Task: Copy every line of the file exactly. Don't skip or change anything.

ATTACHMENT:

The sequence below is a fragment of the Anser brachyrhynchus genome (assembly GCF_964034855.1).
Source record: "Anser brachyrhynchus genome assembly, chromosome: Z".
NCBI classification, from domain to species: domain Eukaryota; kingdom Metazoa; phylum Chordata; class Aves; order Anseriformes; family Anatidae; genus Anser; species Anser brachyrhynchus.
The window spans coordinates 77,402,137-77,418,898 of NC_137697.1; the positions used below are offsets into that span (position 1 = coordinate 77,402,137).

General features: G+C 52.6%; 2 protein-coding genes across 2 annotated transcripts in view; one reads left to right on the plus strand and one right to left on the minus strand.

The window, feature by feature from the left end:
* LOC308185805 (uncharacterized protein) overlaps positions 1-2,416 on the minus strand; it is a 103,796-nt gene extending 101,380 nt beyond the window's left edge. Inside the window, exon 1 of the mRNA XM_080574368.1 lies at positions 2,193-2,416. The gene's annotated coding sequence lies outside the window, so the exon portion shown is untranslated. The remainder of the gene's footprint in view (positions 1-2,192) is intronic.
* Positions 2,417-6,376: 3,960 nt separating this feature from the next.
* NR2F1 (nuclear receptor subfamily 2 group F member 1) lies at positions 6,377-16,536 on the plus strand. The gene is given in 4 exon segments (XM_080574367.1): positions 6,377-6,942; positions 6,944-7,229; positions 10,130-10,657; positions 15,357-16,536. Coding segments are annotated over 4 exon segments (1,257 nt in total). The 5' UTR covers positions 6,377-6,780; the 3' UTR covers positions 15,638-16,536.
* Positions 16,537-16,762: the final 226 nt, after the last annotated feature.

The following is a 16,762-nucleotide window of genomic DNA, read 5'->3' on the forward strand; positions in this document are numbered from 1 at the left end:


The sequence below is a fragment of the Anser brachyrhynchus genome (assembly GCF_964034855.1).
Source record: "Anser brachyrhynchus genome assembly, chromosome: Z".
NCBI classification, from domain to species: domain Eukaryota; kingdom Metazoa; phylum Chordata; class Aves; order Anseriformes; family Anatidae; genus Anser; species Anser brachyrhynchus.
The window spans coordinates 77,402,137-77,418,898 of NC_137697.1; the positions used below are offsets into that span (position 1 = coordinate 77,402,137).

General features: G+C 52.6%; 2 protein-coding genes across 2 annotated transcripts in view; one reads left to right on the plus strand and one right to left on the minus strand.

The window, feature by feature from the left end:
* LOC308185805 (uncharacterized protein) overlaps positions 1-2,416 on the minus strand; it is a 103,796-nt gene extending 101,380 nt beyond the window's left edge. Inside the window, exon 1 of the mRNA XM_080574368.1 lies at positions 2,193-2,416. The gene's annotated coding sequence lies outside the window, so the exon portion shown is untranslated. The remainder of the gene's footprint in view (positions 1-2,192) is intronic.
* Positions 2,417-6,376: 3,960 nt separating this feature from the next.
* NR2F1 (nuclear receptor subfamily 2 group F member 1) lies at positions 6,377-16,536 on the plus strand. The gene is given in 4 exon segments (XM_080574367.1): positions 6,377-6,942; positions 6,944-7,229; positions 10,130-10,657; positions 15,357-16,536. Coding segments are annotated over 4 exon segments (1,257 nt in total). The 5' UTR covers positions 6,377-6,780; the 3' UTR covers positions 15,638-16,536.
* Positions 16,537-16,762: the final 226 nt, after the last annotated feature.

The following is a 16,762-nucleotide window of genomic DNA, read 5'->3' on the forward strand; positions in this document are numbered from 1 at the left end: